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Refactoring: Improving the Design of Existing

Refactoring: Improving the Design of Existing Code. Don Roberts, John Brant, Kent Beck, Martin Fowler, William Opdyke

Refactoring: Improving the Design of Existing Code


Refactoring.Improving.the.Design.of.Existing.Code.pdf
ISBN: 0201485672,9780201485677 | 468 pages | 12 Mb


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Refactoring: Improving the Design of Existing Code Don Roberts, John Brant, Kent Beck, Martin Fowler, William Opdyke
Publisher: Addison-Wesley Professional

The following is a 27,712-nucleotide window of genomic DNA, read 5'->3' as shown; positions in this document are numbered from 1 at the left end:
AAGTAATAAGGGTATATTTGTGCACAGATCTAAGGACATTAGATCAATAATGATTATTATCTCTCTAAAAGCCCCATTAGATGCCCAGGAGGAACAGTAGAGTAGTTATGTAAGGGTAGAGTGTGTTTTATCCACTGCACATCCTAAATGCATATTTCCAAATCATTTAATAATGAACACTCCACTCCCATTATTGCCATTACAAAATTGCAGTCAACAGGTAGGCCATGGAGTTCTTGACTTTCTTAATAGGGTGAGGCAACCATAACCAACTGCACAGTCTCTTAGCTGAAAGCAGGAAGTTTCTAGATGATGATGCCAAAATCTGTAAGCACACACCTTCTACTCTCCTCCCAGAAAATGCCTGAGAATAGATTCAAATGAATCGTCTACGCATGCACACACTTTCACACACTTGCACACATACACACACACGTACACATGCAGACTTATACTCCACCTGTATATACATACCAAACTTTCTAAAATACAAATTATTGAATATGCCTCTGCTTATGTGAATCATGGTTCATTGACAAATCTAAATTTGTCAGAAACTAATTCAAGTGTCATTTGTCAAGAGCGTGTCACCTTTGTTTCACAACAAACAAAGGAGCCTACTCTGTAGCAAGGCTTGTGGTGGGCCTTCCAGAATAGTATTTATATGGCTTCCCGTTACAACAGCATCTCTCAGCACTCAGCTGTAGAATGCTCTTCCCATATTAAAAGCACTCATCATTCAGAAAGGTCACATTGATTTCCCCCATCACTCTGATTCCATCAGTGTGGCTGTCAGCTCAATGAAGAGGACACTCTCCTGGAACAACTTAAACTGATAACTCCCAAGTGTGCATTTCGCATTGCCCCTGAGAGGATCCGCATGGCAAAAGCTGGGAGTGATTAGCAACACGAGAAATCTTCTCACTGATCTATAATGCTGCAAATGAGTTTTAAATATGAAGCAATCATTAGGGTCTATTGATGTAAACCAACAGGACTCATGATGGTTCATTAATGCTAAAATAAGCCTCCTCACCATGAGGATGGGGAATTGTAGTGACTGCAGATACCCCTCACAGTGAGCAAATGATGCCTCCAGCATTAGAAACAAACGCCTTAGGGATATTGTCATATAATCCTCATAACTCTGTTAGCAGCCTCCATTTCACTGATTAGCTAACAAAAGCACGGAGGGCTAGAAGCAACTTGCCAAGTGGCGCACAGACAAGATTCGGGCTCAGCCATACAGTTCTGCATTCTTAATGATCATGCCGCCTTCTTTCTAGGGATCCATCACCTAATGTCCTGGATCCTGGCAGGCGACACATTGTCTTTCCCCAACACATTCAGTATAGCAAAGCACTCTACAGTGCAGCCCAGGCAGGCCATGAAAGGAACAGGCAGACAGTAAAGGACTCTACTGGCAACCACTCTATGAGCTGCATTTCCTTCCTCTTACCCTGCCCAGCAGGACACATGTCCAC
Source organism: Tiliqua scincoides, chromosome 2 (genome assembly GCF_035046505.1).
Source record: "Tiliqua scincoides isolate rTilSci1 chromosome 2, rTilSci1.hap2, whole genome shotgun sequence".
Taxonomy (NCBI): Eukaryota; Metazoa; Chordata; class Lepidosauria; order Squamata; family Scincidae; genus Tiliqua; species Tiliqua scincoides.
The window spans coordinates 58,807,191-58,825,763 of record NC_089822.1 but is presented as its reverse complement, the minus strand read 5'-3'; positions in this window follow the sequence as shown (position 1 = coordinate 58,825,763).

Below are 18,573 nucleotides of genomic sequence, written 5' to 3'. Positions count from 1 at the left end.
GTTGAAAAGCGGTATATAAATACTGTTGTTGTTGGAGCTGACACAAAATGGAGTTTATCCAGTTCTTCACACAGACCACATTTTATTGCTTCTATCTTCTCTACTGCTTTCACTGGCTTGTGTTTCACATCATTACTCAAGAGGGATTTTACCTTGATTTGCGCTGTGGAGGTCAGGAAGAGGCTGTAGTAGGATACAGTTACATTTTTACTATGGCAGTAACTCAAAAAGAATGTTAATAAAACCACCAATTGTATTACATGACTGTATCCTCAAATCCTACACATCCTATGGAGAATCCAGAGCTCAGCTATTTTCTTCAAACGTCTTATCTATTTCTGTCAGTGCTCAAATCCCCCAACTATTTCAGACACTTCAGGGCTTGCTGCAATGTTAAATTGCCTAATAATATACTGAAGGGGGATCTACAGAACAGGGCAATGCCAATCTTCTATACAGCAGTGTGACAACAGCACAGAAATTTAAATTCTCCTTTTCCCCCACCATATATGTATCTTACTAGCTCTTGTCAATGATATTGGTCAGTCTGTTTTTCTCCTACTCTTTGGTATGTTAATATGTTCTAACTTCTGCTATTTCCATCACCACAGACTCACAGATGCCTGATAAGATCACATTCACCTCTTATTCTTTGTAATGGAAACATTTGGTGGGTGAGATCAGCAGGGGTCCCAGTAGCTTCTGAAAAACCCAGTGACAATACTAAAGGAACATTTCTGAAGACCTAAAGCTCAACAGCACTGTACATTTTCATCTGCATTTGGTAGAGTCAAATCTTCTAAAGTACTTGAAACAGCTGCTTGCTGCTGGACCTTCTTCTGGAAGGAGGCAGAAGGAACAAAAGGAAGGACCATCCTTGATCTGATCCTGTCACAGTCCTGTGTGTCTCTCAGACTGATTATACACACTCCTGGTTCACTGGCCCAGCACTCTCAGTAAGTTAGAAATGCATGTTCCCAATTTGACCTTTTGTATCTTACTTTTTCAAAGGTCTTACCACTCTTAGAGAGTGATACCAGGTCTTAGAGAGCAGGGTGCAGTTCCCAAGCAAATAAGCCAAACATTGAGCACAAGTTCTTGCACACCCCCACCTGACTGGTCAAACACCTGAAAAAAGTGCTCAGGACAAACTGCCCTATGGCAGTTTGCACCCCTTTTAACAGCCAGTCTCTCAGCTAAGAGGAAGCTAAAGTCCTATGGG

Usage of the term increased after it was featured in Refactoring: Improving the Design of Existing Code.[1] Code smell is also a term used by agile programmers.[2]. (Refactoring: Improving the Design of Existing Code, Fowler et al, 1999). Pages : 431 ISBN : 0-201-48567-2 Price: $44.95 US Year : 2000 Recently, Refactoring is becoming a hot topic in programming, especially in object oriented programming language. In my career, a very little portion of the projects I was involved with were based on new code. In the book Refactoring: Improving the Design of Existing Code, we "refactor" code to make it better. When I first read Refactoring, I believed that tests were a necessary prerequisite before making structural changes to the code. Refactoring: Improving the Design of Existing Code Martin Fowler with Kent Beck, John Brant, William Opdyke and Don Roberts. This page reviews the book Refactoring: Improving the Design of Existing Code by Martin Fowler. Facing an existing project, you sometimes get confronted with “code that smells”. The concept of 'Code smells' was popularized by Kent Beck and Martin Fowler in the book 'Refactoring: Improving the Design of Existing Code' (ISBN 978-0201485677). €Certain structures in code that suggest (sometimes they scream for) the possibility of refactoring.” Martin Fowler. Most of them were based on existing code. However, in this new paradigm it isn't that design is ignored, but rather, the design This includes major refactoring tasks [11, 10], and helps to support continually improving the design. And you can be right saying that :) I've just read Refactoring: Improving. In the Addison-Wesley Object Technology Series. One of the great books I read about refactoring was, “Refactoring: Improving the Design of Existing Code”, this book is unbelievable, I recommend everyone to read it. Refactoring: Improving the design of existing code. But good design is critical to the long-term maintainability of code, and generally speaking, developers are taught to deliver large, up-front designs that consider the 'big picture', not just the features being added. Http://www.storytellersoftware.com Mark Mahoney. Image by seizethedave via Flickr You may say I've been reading a lot recently.